sigh; Then thou hast learnt the secret of my 0, turn to me, behold my pallid cheek soul;

Shrinking from thine, behold my down Officious Friendship has its trust betrayed;

cast eye! No more I need the bursting sigh control; Nor summon pride my struggling soul to While they by mirth, by wit, thine ear aid.

amuse,

And by their eloquence thy plaudit's seek; But think not banished hope returns again,

See me, the fond contention still refuse, Think not I write thy thankless heart to

Nor in thy presence, Henry, dare to speak. move; The faded form, that tells my tender pain, When asked to breathe the soul enchants May win thy pity, but it can't thy love.

ing song, Nor can I move thee by soft winning art,

See them o'erjoyed exert their utmost art; By manners taught to charm, or practised While vainly I would join the choral glance;

throng, Artless as thine, my too, too feeling heart Lost are those tones which once could

touch the heart. Disdains the tutored eye, the fond ad

But, Henry, wert thou in love's language The cold coquette, to win her destined wise, prey,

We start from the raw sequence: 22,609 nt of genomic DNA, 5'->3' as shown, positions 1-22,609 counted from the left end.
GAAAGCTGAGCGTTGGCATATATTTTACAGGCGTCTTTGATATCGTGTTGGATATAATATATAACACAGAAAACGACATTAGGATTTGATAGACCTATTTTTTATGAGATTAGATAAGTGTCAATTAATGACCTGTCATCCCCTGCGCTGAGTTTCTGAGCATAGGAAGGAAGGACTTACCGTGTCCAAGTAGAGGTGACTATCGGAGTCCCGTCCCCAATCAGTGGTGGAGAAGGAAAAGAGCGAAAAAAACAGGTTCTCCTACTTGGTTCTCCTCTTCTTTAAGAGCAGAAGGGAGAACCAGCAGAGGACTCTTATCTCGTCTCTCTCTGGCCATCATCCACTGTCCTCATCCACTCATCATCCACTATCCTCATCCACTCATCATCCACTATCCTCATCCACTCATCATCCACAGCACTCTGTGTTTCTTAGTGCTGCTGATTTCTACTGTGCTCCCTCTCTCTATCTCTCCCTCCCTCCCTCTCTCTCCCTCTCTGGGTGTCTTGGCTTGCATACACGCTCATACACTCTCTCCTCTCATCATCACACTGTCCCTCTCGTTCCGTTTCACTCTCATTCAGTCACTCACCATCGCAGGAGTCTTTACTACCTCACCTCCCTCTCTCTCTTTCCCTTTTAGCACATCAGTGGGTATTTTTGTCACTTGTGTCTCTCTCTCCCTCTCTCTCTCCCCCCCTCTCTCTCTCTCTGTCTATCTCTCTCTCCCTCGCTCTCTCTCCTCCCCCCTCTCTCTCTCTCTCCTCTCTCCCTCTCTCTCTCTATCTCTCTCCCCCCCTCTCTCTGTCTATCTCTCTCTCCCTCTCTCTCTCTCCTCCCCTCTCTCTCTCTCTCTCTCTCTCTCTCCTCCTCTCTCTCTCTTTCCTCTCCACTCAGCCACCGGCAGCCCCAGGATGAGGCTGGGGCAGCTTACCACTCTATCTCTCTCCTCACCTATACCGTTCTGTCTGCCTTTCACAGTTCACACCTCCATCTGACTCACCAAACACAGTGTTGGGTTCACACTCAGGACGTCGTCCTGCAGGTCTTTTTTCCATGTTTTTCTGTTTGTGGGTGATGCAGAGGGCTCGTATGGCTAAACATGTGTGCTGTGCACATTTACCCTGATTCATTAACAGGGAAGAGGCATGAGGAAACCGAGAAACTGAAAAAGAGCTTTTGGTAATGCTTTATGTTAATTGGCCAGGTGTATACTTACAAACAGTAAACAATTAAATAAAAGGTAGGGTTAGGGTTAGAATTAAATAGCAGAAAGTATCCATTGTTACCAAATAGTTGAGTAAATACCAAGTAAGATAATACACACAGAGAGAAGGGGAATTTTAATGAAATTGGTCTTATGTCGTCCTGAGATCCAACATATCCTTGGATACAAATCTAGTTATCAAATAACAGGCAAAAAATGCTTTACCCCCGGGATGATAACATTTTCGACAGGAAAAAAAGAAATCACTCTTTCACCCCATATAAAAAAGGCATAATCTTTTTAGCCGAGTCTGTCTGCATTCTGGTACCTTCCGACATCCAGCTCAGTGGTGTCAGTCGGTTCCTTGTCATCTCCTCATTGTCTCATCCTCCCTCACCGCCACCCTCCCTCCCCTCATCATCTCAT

Vainly would others more than Emma May feign a passion, which she ne'er çan

shine ;

Beyond their sweetest strains thy heart But I, true passion's soft commands obey, would prize And fain my tender feelings would con- One faint, one broken, tender tone of mine. ceal.

O proofs of passion, eloquent as vain! In others' eyes, when fixed on thine, I see By thee unheeded, or perhaps unknown...

That fondness painted, which alone I know; But learn, the pangs that prompt this Think not, my Henry, they can love like

pensive strain, me,

Ere long, disdainful youth, may be thine More love I hide than they can e'er bestow.

vance.

feel;

OW.